Navigating Bogota On Bicycle And Foot

We arrived in Bogota the morning of my 31st birthday, three days before Christmas. It’s a very family orientated affair this time of year in Colombia so the buzz of the city was quieter than usual.

Rolling into the city on Sunday for the Ciclovia was one of our smarter decisions. The 400 metre climb over the hill from La Calera was swarming with weekend riders. Lars was licking his lips the whole ride with the variety of bike porn on display. From banged up classic road bikes,  to $10,000 carbon fibre beauties and everything in between.

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The summit between La Calera and Bogotá attracts hoards of cyclists on Ciclovia Sunday…

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… descends into the big city.

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We arrived in La Candelaria just in time for Jenny’s birthday lunch…

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… the owner’s son gave us a puppet show with Batman and Buz Light Year.

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A street show guinea pig race…

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On your marks……

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… they take bets on which number hole they will run into.

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… of course, birthday lunch alone wasn’t enough!  Chocolate cake and coffee soon followed at Juan Valdez, the Colombian equivalent to Starbucks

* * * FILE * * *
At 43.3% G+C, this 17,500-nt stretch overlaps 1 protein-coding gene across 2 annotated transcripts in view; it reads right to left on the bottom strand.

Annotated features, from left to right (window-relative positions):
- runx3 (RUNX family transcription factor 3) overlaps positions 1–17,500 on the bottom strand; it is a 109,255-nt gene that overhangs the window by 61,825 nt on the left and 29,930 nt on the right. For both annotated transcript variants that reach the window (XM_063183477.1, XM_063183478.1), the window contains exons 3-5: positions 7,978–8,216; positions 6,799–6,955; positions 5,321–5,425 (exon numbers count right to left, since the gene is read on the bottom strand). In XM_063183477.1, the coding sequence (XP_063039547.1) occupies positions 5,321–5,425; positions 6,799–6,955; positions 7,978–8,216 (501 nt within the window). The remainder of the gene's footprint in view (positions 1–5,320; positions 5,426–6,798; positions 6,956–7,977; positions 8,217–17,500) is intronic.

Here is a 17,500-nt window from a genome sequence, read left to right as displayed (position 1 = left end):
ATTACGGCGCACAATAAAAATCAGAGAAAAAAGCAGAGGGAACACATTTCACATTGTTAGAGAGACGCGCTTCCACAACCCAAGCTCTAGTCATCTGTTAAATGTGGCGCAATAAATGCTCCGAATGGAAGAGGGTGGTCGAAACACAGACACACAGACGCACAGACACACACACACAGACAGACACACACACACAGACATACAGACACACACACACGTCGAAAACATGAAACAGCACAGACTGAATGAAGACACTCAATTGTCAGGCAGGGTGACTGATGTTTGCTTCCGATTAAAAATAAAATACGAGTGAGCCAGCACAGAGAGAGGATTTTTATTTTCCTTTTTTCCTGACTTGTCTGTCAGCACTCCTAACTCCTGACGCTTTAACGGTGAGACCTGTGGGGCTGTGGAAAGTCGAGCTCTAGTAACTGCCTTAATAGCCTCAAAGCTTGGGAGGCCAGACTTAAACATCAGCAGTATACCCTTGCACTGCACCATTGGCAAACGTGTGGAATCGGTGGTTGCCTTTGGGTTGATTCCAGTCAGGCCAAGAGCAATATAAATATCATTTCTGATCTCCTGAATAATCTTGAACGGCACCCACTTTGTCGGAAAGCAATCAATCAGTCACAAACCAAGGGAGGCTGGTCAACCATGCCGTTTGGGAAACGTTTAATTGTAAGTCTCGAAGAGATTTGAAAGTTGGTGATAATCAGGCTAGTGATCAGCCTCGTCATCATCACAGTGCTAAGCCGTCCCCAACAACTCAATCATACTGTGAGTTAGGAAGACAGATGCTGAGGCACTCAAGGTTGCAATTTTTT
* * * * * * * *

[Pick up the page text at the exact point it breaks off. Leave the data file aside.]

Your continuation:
Museo de Botero

We are not in the habit of dragging ourselves around every museum and art gallery in a list ticking fashion but occasionally we will poke our heads into those we find intriguing. Colombian born Botero paints and makes sculptures mainly of ‘fat people’ within the local culture and politics of his country. This was the pull, and it didn’t disappoint.

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 We stolled over to the Botero Museum to see his notorious fat people paintings and sculptures…

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Leda y el cisne – Fernando Botero, 1995

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Niña comiendo helado – Fernando Botero, 1999

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The Botero Museo holds a private collection of international art. This Salavdor Dali sculpture was lurking in a corner and we spotted other pieces by Francis Bacon, Lucian Freud, Picasso, Matisse, Degas and Monet.

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We could see Montserrate from our balcony window. This mountain is located in the heart of the city and rises to 3,152 metres.

You can take the funicular all the way to the summit and down again for $7.00 or, you can climb the 500 metre ascent by 1500 steps. We were happy to see families, couples and locals opting to walk up. Our new hiking boots came in handy! Lars scurried up in around 35 minutes and I was ten minutes after that. We enjoyed the beautiful views of the city walking up but forgot to take a picture before the clouds rolled in once we reached the summit!